AI is a critical component for customer intelligence since most customer intelligence technologies are already leveraging this kind of machine learning to refine their insights and enhance customer experiences.
Well if you think about trying to synthesize billions of data points to uncover actionable insights, AI has the capacity to deal with this scale and complexity. And AI doesn’t complain about it either.
AI is continuously looking for the best options in the online shopping experience whilst taking into account the context of the shopper. AI is able to consider people’s differences and carry out simultaneous (multivariate) tests (see Psychographic testing methods that can be leveraged in eCommerce).
Adopting AI means the potential for growth since it has the data integration tools already built into its machine learning. AI is the product innovation that determines business intelligence and can give you a competitive advantage over others:
“It's the organizations that are embracing AI today that are already setting themselves apart from competitors and delivering winning customer experiences.” (SAS)
Naturally, one of the most critical elements of investing in new methods or technology is analyzing its impact.
There are several ways to do this, depending on your focus, monitor:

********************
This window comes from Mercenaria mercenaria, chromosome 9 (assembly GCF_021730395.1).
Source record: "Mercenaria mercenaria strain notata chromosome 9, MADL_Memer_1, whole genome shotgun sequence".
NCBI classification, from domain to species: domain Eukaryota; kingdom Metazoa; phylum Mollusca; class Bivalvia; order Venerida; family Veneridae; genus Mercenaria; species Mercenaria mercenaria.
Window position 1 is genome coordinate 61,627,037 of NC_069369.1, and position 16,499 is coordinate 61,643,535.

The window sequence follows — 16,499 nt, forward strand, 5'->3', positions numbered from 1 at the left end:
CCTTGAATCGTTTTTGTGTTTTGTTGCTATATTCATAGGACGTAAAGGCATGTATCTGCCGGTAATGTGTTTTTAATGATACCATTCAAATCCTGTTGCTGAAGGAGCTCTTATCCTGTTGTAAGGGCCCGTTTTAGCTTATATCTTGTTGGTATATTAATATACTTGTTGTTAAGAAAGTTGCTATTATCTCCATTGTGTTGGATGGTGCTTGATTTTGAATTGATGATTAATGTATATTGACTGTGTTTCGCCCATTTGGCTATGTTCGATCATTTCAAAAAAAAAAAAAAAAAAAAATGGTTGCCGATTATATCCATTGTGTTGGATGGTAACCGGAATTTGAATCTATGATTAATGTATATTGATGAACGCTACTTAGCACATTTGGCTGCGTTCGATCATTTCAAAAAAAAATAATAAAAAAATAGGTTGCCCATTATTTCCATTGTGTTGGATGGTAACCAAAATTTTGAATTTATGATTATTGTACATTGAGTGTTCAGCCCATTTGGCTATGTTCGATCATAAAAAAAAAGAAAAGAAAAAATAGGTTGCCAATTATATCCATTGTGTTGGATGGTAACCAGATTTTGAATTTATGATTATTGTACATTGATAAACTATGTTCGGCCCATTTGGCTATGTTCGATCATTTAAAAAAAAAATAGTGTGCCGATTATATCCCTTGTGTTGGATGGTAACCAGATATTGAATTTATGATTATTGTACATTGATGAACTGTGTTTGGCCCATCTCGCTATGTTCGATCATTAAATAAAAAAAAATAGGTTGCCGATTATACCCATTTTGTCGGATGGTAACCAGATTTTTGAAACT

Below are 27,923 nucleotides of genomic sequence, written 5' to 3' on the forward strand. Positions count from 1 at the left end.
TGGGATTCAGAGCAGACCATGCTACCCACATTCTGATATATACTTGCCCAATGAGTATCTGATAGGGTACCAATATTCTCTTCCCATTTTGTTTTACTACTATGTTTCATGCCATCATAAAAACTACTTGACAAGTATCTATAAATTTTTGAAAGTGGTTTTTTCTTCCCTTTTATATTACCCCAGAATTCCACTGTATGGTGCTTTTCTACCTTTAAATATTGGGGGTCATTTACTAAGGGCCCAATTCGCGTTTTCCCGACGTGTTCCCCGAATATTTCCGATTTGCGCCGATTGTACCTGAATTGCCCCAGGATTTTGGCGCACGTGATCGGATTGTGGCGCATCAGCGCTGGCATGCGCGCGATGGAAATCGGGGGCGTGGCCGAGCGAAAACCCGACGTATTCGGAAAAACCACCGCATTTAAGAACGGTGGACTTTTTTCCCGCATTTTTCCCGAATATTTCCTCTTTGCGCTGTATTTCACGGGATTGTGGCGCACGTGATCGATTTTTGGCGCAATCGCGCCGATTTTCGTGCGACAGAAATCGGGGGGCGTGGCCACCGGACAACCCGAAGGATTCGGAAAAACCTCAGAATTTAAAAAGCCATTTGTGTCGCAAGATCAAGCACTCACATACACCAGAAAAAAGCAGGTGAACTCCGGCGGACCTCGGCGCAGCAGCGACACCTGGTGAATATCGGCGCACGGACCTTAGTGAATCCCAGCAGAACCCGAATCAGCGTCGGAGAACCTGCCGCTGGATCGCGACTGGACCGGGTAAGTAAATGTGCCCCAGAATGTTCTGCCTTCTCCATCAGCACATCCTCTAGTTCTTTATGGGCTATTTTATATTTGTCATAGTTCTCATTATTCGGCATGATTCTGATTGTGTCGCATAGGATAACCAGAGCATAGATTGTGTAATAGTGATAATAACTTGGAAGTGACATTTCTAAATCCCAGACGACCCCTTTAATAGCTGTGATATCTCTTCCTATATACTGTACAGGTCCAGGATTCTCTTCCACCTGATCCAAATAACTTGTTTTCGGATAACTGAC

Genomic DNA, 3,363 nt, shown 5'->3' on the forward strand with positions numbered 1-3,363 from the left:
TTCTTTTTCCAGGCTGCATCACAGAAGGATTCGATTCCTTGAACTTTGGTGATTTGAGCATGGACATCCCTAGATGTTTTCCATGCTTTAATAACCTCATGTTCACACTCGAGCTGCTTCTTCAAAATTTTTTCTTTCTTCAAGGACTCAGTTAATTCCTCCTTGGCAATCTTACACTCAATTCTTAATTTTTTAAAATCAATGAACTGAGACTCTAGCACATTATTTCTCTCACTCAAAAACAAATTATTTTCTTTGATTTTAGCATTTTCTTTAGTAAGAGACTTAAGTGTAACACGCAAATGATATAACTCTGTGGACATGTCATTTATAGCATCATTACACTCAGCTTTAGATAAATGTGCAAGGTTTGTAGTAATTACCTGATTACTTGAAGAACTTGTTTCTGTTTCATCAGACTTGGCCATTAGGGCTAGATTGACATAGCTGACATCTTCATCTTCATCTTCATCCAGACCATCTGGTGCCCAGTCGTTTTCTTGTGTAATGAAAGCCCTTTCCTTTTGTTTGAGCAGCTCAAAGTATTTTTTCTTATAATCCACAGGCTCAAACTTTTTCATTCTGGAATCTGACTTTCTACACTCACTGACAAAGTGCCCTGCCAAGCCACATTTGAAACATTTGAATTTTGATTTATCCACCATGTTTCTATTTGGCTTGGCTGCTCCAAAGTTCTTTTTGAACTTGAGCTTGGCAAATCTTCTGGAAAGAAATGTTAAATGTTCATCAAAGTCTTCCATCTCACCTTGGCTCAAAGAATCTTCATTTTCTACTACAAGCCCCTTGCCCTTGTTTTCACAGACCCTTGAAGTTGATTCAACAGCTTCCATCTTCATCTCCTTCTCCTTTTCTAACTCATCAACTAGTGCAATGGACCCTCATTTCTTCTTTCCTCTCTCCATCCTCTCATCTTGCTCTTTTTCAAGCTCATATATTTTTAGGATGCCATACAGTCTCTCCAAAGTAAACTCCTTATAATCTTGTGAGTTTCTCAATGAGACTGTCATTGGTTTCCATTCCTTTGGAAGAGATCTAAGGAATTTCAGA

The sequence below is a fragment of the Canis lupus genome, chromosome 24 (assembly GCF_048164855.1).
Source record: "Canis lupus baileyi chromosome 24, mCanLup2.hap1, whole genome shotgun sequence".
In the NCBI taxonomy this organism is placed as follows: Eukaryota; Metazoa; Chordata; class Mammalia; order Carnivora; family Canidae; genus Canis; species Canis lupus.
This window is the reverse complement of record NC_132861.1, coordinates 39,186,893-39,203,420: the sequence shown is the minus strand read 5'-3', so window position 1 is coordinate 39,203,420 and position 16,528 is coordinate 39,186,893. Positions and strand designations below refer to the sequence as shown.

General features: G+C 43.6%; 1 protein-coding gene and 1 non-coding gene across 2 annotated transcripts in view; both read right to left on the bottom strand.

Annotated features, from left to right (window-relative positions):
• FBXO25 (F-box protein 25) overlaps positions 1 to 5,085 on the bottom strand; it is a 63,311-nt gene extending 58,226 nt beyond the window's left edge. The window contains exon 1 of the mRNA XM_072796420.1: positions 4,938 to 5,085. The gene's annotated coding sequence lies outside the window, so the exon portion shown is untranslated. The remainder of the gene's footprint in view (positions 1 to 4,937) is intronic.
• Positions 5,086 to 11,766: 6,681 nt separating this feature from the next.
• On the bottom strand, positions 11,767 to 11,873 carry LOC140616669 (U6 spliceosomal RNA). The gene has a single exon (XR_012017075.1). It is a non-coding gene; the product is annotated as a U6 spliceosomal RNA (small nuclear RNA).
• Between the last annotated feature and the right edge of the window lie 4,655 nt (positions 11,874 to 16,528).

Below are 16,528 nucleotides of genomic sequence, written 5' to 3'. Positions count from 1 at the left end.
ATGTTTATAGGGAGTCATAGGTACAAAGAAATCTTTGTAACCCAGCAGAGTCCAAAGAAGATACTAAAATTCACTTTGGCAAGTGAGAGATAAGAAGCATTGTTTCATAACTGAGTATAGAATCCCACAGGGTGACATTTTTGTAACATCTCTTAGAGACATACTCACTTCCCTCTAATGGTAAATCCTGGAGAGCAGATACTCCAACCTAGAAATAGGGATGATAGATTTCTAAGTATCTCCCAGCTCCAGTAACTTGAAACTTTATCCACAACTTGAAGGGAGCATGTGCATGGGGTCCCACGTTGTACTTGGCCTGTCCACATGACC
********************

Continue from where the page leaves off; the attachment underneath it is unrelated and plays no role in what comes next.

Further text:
This may be the hardest part: How do we harness big data to provide actionable insights?
We’ve already tracked the importance of interdepartmental organization and integrating tech skills with cultural know-how.
Your data should highlight customer segmentation, customer insight, and profitable products as equal pillars of success.
Leveraging this data to create intelligence is the leap you need to make towards a more customer-centric business model.
WARNING: Don’t forget the past 3 steps! Make sure you stick to your original customer intelligence strategy and revisit it regularly to make sure you’re on the right track.
Customer intelligence is a pioneering model and, analytically, the way forward. Data-driven approaches are now becoming the next urgent step for retailers. If you want to be part of this then the only thing left to say on my end is: data, data, data, data.
The point is: customers are becoming more and more demanding. They have the right to be because we can now curate their shopping experiences.
If you want to provide the same kind of service to your customers as your competitors then you will need to close the gap between retailer and shopper, and this can be achieved through maximizing customer intelligence.
To sum it up, this is important because customer intelligence personalizes the individual shopper's experience of your store which in turn means:
And the way you can start by doing this is:
If you think you need help to appropriate these steps, No Fear: Crobox is Here.
Pairing AI with psychology, we provide unique insights that tailors content for your customers. This means that we are your customer intelligence strategy, we have the technology necessary for digital analytics, and we can help you make the most of your data providing actionable results.